One example is the 'Hub & Spokes' project – co-funded by the European Commission, the Commonwealth secretariat, and the OIF –, which supports ACP countries in international trade negotiations.
"This project brings together experts in the context of a real South-South cooperation," Sicuro explained. "An expert from Benin will, for example, help Senegal to participate in all trade negotiations on the international stage and help develop a trade policy for African countries."
French as a 'language of influence'
The French language remains of course a major component of development aid programmes supported by La Francophonie.
"The best way we found to enhance the French language is not by acting as a kind of language police – this is not our approach. Rather, we consider that French is a language that should be more often at the initiative of discussions, of actions – in summary, a language of influence."
For Sicuro, the logic is simple. If French is used as the main language at the very beginning of a discussion in international forums, it will have more chances of being adopted by others who join the conversation at a later stage – even if their French is a little hesitant.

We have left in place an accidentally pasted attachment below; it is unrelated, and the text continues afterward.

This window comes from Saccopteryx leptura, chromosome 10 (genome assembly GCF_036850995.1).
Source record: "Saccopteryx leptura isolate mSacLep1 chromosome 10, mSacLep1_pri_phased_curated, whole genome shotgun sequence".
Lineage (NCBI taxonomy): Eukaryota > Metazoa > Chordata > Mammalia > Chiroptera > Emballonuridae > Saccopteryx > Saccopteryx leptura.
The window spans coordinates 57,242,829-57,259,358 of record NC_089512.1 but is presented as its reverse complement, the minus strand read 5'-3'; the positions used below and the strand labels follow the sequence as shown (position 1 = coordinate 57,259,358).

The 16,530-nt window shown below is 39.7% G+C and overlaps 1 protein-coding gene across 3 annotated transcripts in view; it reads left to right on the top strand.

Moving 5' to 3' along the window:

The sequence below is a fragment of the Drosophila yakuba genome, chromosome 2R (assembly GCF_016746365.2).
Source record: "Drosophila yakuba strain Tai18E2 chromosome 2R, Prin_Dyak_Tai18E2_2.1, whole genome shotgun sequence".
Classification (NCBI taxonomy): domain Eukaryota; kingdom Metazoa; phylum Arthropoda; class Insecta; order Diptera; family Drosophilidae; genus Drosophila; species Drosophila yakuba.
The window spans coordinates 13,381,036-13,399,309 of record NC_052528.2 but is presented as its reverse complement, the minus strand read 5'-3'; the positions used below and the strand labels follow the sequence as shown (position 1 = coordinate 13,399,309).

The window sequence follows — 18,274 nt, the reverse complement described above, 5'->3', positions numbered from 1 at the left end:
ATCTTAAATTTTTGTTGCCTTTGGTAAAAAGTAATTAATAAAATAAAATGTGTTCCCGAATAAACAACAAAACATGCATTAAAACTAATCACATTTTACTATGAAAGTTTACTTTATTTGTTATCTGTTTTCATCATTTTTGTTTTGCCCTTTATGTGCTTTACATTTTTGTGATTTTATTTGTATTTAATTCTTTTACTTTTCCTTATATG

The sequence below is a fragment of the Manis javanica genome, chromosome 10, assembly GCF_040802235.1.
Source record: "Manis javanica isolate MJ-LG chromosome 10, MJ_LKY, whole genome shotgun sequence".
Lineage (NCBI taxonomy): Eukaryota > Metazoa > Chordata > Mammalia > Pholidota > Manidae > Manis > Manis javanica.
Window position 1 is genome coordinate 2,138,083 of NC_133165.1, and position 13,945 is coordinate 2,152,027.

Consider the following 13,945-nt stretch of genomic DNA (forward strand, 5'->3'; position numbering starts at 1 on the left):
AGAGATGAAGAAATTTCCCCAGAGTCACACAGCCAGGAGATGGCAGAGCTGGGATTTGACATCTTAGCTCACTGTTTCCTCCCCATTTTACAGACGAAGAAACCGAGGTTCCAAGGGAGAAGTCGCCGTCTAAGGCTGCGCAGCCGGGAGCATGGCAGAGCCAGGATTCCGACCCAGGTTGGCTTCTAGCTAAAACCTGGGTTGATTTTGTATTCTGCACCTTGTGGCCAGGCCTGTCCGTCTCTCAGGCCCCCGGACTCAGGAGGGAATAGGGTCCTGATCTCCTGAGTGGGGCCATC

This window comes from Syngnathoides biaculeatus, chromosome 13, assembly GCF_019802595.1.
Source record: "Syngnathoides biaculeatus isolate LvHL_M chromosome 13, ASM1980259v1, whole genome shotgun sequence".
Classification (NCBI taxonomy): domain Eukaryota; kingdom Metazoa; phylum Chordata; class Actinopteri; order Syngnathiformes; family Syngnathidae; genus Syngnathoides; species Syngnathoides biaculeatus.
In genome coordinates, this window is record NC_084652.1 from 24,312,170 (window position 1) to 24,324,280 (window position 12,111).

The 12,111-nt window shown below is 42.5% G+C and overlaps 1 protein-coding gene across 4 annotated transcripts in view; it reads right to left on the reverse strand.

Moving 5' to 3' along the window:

"People who speak French will dare to speak," Sicuro says, whereas otherwise, officials will more naturally turn to English as the lingua franca. "It also helps develop the francophone way of thinking because each linguistic community has its own ways of thinking."
"We must value the francophone perspective, its way of thinking."
The Haiti earthquake
A good example of language aspects in a disaster relief context is the 2010 Haiti earthquake.
The United States and the United Nations were the first to intervene in the wake of the disaster, bringing much-needed help to the local population, Sicuro said. But the aid was delivered to the population in English, he added, which made it less effective.
"If well used, the language of development assistance should be one that is closest to the population concerned, which often involves several languages," Sicuro said, citing major African idioms alongside French, English, Portuguese and Spanish.
"If I help the rebuilding of Haiti, for example, I'd better do it in French rather than English, to the extent that Haitian culture is Creole French. If I am helping to establish schools and I do this in English, I will cut myself from the population and fall in a cultural gap."
Sicuro immediately stressed that this does not amount to criticism of the United States or the United Nations, which were operating in a crisis situation.
"But we must also respect the culture, the history and language of those concerned. This is why development policy must be as close as possible to the population".
He says the same logic should have applied for the UN police force in Haiti, which came from Pakistan and therefore spoke English – a situation which he said "has created much misunderstandings and tensions with the population."
"As they were in direct contact with the population, it might have been more appropriate to send French-speaking troops," Sicuro said.